New York City‘s current Penn Station is a transportation hub embedded within the street- and underground levels of Madison Square Garden spanning 33rd to 31st Streets and 7th to 8th Avenues in New York City. Built by the Pennsylvania Railroad, it is now used by a number of passenger rail services including Amtrak, Long Island Rail Road, MTA New York City Transit and New Jersey Transit.
The original building, the Pennsylvania Station of legend, was a pink-granite complex, an integrated exercise in a gigantic and sober colonaded Doric order that combined glass-and-steel train sheds and concourse with a breath-taking monumental entrance to New York City, immortalized in films. Twin carriageways, modeled after Berlin‘s Brandenburg Gate, led to the two railroads that the building served, the Pennsylvania and the Long Island Rail Road. The main waiting room, inspired by the Roman Baths of Caracalla, approximated the scale of St. Peter‘s nave in Rome, a steel framework clad in travertine. Built in 1905 - 1910, Pennsylvania Station was the outstanding masterpiece of the Beaux-Arts architectural firm McKim, Mead, and White.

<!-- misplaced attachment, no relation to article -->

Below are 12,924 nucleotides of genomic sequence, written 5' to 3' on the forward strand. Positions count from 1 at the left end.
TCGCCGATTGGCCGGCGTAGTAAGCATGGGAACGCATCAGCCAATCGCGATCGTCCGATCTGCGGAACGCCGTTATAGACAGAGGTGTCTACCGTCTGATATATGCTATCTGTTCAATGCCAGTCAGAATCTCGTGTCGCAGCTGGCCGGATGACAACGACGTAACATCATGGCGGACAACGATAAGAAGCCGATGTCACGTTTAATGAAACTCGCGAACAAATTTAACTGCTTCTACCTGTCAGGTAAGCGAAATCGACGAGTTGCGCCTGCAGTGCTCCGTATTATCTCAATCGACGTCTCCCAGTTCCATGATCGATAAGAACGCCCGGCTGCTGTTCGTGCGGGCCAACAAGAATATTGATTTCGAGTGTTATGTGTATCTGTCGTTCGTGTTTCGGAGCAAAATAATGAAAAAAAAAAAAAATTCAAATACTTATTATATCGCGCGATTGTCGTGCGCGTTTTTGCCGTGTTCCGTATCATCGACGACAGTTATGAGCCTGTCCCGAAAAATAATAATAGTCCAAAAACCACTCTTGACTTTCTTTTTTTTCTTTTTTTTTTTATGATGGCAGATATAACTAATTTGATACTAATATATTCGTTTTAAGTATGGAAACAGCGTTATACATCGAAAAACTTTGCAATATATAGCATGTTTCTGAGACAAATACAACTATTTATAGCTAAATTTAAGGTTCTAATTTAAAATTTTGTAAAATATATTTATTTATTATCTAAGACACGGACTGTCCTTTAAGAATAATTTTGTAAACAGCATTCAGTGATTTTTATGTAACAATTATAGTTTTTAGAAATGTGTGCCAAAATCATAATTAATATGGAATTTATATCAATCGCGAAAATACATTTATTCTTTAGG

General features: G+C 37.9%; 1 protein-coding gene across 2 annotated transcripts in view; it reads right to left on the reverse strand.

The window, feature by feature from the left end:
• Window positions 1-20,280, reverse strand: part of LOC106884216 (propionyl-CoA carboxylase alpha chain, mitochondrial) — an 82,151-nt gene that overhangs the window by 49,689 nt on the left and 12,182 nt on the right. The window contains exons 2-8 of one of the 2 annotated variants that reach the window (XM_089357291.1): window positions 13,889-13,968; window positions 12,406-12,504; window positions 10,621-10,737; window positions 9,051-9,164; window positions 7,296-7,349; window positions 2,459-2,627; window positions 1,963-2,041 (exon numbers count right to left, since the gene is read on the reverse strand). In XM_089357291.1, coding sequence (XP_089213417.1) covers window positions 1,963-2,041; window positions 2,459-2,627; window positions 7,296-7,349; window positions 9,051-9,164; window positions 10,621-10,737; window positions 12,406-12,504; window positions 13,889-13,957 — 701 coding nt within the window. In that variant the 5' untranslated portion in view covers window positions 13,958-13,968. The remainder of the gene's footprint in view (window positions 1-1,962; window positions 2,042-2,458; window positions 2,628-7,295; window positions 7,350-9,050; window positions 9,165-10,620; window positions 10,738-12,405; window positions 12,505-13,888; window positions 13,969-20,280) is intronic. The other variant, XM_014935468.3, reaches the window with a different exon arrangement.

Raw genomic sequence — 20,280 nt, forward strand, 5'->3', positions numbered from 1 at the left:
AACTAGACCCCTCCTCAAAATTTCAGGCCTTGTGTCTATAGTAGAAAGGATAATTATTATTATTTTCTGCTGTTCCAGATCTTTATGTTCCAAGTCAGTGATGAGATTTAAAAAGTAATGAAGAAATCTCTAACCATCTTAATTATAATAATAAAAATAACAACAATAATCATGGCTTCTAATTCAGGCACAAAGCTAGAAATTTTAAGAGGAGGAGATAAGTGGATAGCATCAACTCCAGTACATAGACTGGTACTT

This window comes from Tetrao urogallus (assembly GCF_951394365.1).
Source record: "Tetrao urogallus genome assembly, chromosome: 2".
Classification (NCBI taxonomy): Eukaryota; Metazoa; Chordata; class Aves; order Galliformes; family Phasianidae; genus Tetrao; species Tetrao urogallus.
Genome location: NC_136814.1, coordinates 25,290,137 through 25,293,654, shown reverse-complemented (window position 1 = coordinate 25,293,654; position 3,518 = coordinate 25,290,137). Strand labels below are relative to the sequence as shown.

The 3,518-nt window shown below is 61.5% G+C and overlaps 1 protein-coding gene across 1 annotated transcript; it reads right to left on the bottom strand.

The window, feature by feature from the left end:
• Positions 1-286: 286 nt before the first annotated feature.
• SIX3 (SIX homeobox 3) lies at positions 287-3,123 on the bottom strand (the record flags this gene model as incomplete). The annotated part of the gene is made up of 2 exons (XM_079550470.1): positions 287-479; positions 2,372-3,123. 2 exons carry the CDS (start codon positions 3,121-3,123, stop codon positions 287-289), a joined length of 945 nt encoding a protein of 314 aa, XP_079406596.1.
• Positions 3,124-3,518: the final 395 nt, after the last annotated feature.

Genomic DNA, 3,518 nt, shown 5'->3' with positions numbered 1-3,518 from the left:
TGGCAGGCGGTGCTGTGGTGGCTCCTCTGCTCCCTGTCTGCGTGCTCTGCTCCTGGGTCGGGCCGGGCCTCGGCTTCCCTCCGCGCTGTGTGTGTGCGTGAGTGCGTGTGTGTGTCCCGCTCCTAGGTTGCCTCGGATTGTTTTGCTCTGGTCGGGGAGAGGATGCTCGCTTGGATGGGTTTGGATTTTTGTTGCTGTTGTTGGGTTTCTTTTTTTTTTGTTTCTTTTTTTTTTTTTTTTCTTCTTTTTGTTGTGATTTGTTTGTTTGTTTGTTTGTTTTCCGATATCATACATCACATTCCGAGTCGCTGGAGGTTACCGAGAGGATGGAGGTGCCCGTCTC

Location: 32nd St., (Seventh and Eighth Ave.), New York